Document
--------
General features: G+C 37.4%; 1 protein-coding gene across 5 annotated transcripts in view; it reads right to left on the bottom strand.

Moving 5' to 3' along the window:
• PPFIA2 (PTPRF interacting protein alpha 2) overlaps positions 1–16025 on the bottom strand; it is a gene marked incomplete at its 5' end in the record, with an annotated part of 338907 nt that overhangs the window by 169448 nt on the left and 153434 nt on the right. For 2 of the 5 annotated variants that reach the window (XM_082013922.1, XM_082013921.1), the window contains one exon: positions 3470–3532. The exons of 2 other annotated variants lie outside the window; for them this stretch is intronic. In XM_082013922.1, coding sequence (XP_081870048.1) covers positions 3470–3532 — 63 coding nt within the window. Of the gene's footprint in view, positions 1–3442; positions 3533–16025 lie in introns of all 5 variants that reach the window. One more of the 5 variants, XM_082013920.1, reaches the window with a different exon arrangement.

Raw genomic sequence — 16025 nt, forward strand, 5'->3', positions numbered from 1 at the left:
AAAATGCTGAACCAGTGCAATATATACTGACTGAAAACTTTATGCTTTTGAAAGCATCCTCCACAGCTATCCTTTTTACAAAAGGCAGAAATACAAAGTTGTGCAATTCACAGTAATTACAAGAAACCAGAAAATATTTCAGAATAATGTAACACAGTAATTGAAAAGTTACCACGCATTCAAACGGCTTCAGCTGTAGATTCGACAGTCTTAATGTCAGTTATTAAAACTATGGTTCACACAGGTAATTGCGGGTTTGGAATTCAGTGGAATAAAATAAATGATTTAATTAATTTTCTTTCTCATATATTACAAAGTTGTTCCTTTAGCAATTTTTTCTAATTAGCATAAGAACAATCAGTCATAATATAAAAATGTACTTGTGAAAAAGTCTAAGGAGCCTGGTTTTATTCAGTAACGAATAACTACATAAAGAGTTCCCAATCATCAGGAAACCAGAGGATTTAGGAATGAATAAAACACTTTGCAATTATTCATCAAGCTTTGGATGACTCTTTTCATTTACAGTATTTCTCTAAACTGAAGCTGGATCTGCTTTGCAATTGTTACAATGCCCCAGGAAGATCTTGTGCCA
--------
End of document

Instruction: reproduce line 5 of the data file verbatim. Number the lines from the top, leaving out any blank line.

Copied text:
AAAATGCTGAACCAGTGCAATATATACTGACTGAAAACTTTATGCTTTTGAAAGCATCCTCCACAGCTATCCTTTTTACAAAAGGCAGAAATACAAAGTTGTGCAATTCACAGTAATTACAAGAAACCAGAAAATATTTCAGAATAATGTAACACAGTAATTGAAAAGTTACCACGCATTCAAACGGCTTCAGCTGTAGATTCGACAGTCTTAATGTCAGTTATTAAAACTATGGTTCACACAGGTAATTGCGGGTTTGGAATTCAGTGGAATAAAATAAATGATTTAATTAATTTTCTTTCTCATATATTACAAAGTTGTTCCTTTAGCAATTTTTTCTAATTAGCATAAGAACAATCAGTCATAATATAAAAATGTACTTGTGAAAAAGTCTAAGGAGCCTGGTTTTATTCAGTAACGAATAACTACATAAAGAGTTCCCAATCATCAGGAAACCAGAGGATTTAGGAATGAATAAAACACTTTGCAATTATTCATCAAGCTTTGGATGACTCTTTTCATTTACAGTATTTCTCTAAACTGAAGCTGGATCTGCTTTGCAATTGTTACAATGCCCCAGGAAGATCTTGTGCCA